Robinhood Pays Customers $75 to Give Up Their Litigation Rights

The lawyers warned that users should be wary of signing conditions that exclude them from joining the class action.

Popular trading app Robinhood is facing its second legal fallout from the recent outage that locked out 10 million users during sharp swings in the stock market.

Attorneys of the lawsuit that was filed in federal court in Florida, and is attempting to gain class-action status, asked the judge to stop Robinhood from sending “misleading communications.” The new allegations centered around the “$75 goodwill credit” that Robinhood sent to customers to compensate them for their loss.

Other users have reported that Robinhood is offering three free months of its premium service, which costs $5 a month. While lawyers estimate at least 1 million users were affected with losses exceeding $5 million, they claim such promotions are attempts to confuse and hoodwink customers to take them away from their legal rights.

“We view this type of activity by Robinhood as a calculated attempt to wipe out users’ class action claims without informing the users that they can instead participate in the class action should they so choose,” lawyer Michael S. Taaffe said in a statement.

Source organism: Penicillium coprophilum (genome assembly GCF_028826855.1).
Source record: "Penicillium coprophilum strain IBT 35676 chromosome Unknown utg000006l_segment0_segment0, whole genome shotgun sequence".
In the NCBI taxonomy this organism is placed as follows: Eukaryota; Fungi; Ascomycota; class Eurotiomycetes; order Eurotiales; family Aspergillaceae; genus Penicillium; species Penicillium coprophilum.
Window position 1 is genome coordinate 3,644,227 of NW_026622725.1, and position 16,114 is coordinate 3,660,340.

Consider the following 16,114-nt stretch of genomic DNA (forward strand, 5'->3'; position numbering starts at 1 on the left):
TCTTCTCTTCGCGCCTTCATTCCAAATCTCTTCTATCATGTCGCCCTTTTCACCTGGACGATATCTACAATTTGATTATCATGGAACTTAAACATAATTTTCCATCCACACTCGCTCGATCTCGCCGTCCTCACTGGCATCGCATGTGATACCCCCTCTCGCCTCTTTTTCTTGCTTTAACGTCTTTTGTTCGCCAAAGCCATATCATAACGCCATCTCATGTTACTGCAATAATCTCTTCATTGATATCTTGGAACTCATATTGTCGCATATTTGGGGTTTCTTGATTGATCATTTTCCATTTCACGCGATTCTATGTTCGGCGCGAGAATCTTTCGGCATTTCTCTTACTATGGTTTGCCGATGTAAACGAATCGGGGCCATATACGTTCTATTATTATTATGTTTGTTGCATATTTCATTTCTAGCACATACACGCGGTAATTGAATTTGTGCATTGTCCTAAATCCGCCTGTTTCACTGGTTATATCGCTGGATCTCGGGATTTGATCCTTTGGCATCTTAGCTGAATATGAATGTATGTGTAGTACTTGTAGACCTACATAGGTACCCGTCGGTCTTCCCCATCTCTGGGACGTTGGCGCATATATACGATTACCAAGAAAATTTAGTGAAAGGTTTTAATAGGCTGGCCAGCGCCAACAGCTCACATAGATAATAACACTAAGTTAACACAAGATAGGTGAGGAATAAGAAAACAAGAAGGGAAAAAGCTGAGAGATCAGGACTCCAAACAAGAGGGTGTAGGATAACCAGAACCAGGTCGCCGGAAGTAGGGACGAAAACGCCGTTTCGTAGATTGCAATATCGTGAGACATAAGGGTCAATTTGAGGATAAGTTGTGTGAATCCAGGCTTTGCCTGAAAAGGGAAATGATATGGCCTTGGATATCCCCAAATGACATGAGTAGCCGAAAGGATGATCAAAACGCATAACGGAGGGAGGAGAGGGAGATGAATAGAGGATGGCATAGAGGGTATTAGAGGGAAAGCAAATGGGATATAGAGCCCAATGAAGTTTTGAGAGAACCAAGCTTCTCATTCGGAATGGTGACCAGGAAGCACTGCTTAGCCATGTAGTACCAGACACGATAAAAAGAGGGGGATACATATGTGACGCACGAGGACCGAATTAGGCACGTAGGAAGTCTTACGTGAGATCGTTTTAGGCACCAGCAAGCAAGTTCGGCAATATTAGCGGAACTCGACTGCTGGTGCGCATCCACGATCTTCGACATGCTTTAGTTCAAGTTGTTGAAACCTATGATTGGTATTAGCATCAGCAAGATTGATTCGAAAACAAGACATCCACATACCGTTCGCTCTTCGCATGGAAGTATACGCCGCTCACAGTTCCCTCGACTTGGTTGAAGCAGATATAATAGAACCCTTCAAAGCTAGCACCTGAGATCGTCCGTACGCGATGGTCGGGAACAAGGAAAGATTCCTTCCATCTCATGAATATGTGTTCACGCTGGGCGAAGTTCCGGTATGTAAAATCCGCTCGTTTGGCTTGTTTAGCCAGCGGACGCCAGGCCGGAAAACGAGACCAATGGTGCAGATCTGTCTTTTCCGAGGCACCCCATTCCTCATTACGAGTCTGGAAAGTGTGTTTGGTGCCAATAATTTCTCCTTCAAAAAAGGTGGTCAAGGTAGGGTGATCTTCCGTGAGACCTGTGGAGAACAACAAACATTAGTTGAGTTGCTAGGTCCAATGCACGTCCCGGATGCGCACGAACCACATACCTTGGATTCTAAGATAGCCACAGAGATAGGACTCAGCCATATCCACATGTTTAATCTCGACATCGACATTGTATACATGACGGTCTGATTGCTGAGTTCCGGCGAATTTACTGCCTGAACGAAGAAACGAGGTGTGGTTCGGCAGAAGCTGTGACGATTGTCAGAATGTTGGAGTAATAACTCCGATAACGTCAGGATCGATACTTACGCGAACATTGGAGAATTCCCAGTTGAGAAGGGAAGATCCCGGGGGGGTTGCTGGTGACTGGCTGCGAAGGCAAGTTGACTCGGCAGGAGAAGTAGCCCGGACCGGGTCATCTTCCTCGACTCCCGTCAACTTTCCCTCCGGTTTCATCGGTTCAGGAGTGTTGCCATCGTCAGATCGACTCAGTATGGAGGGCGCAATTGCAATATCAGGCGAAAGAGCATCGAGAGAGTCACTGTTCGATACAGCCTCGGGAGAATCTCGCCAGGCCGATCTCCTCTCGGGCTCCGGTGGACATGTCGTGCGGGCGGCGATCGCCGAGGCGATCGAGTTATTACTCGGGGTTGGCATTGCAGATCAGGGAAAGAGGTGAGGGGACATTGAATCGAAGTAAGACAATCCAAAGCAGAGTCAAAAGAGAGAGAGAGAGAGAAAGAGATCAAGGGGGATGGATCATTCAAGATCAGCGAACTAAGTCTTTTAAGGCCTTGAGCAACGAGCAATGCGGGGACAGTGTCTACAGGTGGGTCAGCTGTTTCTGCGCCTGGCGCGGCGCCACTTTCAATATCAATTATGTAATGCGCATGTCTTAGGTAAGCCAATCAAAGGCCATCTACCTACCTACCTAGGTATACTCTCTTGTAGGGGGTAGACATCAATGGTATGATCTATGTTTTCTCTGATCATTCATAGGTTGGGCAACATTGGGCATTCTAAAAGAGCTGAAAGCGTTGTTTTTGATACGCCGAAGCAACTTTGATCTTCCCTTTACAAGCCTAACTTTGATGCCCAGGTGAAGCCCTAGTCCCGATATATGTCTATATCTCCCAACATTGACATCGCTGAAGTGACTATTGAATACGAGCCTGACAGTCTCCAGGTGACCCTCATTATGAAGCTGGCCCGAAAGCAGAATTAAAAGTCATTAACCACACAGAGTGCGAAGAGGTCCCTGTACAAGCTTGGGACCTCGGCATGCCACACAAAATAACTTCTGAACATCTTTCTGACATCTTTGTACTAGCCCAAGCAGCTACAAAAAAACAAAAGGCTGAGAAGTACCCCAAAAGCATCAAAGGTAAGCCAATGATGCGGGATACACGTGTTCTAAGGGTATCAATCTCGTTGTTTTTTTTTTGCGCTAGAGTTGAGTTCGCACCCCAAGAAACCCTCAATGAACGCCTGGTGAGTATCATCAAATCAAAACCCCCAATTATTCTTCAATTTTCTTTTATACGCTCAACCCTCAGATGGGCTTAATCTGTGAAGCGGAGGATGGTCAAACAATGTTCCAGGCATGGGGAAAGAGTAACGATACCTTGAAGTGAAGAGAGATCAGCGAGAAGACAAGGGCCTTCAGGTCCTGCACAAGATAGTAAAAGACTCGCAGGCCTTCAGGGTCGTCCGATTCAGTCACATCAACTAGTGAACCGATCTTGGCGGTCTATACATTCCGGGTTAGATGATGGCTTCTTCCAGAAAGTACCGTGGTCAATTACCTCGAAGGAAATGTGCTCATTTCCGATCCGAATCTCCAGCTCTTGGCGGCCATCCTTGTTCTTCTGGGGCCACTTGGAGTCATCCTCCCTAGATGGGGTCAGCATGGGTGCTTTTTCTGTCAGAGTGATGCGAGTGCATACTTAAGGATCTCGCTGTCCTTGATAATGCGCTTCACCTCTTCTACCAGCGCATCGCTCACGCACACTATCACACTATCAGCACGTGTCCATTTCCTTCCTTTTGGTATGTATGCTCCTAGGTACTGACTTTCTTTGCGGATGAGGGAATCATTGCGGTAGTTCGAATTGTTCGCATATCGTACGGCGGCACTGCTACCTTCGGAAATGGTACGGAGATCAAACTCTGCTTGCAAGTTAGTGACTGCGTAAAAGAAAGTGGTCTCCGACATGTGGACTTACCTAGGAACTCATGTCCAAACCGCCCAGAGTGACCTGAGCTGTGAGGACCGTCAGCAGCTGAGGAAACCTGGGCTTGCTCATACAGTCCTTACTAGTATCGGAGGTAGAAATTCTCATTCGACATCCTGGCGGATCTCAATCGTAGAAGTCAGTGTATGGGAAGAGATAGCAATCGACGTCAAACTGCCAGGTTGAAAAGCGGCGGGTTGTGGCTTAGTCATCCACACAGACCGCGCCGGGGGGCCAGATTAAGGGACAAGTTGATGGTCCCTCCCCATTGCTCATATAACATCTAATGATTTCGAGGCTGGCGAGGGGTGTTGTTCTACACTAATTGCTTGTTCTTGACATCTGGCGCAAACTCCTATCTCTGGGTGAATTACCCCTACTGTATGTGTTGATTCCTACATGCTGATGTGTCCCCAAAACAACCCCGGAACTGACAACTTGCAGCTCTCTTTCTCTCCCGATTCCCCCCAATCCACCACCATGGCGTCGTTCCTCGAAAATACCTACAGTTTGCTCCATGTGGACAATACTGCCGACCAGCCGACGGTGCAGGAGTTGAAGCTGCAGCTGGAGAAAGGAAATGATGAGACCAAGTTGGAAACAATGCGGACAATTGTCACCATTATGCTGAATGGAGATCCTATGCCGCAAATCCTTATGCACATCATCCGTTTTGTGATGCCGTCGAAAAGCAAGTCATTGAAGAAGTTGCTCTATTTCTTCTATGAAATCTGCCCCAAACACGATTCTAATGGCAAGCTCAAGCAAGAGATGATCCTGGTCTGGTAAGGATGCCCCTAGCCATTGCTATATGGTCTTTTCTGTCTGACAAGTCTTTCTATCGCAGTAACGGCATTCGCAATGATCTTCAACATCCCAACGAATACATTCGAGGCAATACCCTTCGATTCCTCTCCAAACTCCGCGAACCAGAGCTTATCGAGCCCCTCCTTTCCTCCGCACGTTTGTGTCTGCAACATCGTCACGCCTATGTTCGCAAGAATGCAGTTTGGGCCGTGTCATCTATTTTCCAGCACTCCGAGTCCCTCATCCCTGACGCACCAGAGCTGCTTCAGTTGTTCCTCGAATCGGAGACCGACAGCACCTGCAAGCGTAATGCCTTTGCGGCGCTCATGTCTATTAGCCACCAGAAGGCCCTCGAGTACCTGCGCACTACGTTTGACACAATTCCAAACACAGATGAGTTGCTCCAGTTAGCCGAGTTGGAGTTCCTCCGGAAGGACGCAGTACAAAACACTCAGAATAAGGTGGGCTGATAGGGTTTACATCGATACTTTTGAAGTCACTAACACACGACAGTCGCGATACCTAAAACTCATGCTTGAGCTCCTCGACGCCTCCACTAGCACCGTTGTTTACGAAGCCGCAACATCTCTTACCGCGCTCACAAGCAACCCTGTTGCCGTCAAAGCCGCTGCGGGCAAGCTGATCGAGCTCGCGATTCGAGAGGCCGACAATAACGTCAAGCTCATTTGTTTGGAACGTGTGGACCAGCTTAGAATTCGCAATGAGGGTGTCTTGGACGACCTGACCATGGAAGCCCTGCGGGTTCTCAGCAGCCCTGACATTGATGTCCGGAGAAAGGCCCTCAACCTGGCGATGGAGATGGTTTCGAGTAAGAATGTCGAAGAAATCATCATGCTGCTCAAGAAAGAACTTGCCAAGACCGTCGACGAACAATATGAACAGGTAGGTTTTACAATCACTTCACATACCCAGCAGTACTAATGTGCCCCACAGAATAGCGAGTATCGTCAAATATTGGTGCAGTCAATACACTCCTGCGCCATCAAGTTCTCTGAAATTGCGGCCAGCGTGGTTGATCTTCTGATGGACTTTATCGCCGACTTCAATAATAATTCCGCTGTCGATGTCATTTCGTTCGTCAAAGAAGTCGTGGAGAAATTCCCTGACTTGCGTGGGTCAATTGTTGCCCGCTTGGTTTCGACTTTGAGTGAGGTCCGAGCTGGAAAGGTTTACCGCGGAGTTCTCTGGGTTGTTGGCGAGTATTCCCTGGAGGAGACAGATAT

Taaffe also warned the users to be wary of signing on to conditions that would exclude them from joining the class action.

A Twitter account called Robinhood Class Action gained over 8000 followers, many of whom sent in pictures showing the letter they received from Robinhood.

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Robinhood has customers with more than 10 million accounts, and a fair number of them were frustrated with trying to figure out how they fared during the first week of March 2020. Clients have complained about not having access to their accounts and having long wait times for customer service.

Robinhood clients took to Twitter to air their concerns about the technical issues as the company had been struggling to get back to normal service after a two-day outage is angering customers.

Robinhood’s CEO blamed the shutdown on volatile market conditions, record trading volume, and record new account requests, which caused stress on the company’s infrastructure.

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